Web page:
The more sinister possibility is that they know full well that the models are wrong, they just don’t care. The models are really just excuses for an underlying ideology, the unshakeable belief that rich people are inherently better than poor people and private corporations are inherently better than governments. Hence, it must be bad for the economy to raise the minimum wage and good to cut income taxes, even though the empirical evidence runs exactly the opposite way; it must be good to subsidize big oil companies and bad to subsidize solar power research, even though that makes absolutely no sense.

One should normally be hesitant to attribute to malice what can be explained by stupidity, but the “I trust the models” explanation just doesn’t work for some of the really extreme privatizations that the US has undergone since Reagan.

No neoclassical model says that you should privatize prisons; prisons are a classic example of a public good, which would be underfunded in a competitive market and basically has to be operated or funded by the government.

No neoclassical model would support the idea that the EPA is a terrorist organization (yes, a member of the US Congress said this). In fact, the economic case for environmental regulations is unassailable. (What else are we supposed to do, privatize the air?) The question is not whether to regulate and tax pollution, but how and how much.

No neoclassical model says that you should deregulate finance; in fact, most neoclassical models don’t even include a financial sector (as bizarre and terrifying as that is), and those that do generally assume it is in a state of perfect equilibrium with zero arbitrage. If the financial sector were actually in a state of zero arbitrage, no banks would make a profit at all.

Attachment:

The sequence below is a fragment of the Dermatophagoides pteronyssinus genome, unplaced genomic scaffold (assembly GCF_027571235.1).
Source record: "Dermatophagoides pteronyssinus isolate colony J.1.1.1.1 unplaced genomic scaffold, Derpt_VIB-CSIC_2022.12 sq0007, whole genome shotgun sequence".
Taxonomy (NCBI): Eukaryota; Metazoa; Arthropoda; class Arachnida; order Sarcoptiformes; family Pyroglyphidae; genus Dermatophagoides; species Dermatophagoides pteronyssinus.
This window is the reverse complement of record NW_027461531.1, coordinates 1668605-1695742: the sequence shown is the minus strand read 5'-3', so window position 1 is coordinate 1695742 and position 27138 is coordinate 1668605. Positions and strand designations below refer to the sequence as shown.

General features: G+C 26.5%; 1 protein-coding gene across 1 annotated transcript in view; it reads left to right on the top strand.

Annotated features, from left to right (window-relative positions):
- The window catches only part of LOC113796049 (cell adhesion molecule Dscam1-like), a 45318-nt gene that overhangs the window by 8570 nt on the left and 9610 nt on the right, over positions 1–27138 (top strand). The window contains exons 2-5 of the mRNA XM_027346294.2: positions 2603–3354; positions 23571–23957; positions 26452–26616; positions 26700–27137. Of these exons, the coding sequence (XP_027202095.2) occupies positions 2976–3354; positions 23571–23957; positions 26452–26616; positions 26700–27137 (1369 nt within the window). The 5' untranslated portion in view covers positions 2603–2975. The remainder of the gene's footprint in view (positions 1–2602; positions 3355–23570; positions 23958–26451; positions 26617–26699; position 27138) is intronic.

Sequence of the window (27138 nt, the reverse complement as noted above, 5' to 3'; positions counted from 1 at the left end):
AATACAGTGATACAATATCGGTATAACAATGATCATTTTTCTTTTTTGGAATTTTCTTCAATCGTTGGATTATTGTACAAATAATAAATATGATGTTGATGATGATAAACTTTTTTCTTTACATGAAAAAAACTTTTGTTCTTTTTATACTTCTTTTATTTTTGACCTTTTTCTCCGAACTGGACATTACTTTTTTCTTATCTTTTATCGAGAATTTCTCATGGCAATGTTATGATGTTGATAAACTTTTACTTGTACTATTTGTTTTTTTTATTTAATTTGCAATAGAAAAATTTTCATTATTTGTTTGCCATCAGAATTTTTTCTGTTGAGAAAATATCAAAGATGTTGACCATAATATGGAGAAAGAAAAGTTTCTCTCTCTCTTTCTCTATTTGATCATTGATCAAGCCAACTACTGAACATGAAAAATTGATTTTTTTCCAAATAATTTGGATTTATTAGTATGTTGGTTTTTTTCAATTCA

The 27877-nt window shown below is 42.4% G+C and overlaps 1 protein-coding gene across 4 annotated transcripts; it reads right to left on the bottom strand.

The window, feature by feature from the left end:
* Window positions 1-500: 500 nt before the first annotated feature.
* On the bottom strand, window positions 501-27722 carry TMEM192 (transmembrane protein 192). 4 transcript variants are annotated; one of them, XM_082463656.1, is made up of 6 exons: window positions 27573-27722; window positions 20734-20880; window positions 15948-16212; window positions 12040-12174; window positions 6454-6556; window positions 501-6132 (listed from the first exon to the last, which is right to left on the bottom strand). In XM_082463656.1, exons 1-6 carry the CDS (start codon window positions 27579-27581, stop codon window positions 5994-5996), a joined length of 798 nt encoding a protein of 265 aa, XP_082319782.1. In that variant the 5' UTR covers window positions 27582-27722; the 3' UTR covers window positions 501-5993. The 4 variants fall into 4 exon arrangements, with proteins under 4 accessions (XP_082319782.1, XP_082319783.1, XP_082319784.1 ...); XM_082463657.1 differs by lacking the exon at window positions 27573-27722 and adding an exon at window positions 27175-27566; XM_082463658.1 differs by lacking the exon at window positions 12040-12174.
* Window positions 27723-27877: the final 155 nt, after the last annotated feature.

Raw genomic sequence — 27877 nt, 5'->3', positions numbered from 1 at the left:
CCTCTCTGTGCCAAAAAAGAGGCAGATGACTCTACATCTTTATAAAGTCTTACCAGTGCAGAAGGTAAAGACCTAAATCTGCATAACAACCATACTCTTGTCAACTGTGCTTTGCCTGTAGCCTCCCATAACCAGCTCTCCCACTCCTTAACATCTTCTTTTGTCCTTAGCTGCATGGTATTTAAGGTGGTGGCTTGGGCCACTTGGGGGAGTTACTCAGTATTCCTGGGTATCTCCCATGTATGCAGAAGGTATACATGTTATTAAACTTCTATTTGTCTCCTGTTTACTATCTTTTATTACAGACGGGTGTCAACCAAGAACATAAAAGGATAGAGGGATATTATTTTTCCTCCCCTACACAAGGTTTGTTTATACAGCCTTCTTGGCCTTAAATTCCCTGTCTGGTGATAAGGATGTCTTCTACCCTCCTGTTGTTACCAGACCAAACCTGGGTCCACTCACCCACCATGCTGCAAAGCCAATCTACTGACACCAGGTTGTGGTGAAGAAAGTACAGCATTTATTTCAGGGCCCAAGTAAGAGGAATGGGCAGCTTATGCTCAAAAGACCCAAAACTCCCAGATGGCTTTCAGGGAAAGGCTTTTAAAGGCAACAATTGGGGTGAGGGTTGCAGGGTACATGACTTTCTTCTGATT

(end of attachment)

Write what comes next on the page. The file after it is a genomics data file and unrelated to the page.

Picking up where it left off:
In case you weren’t aware, arbitrage is the practice of making money off of money without actually making any goods or doing any services. Unlike manufacturing (which, oddly enough, almost all neoclassical models are based on—despite the fact that it is now a minority sector in First World GDP), there’s no value added. Under zero arbitrage, the interest rate a bank charges should be almost exactly the same as the interest rate it receives, with just enough gap between to barely cover their operating expenses—which should in turn be minimal, especially in a modern electronic system. If financial markets were at zero arbitrage equilibrium, it would be sensible to speak of a single “real interest rate” in the economy, the one that everyone pays and everyone receives. Of course, those of us who live in the real world know that not only do different people pay radically different rates, most people have multiple outstanding lines of credit, each with a different rate. My savings account is 0.5%, my car loan is 5.5%, and my biggest credit card is 19%. These basically span the entire range of sensible interest rates (frankly 19% may even exceed that; that’s a doubling time of 3.6 years), and I know I’m not the exception but the rule.

So that’s the mess we’re in. Stay tuned; in future weeks I’ll talk about what we can do about it.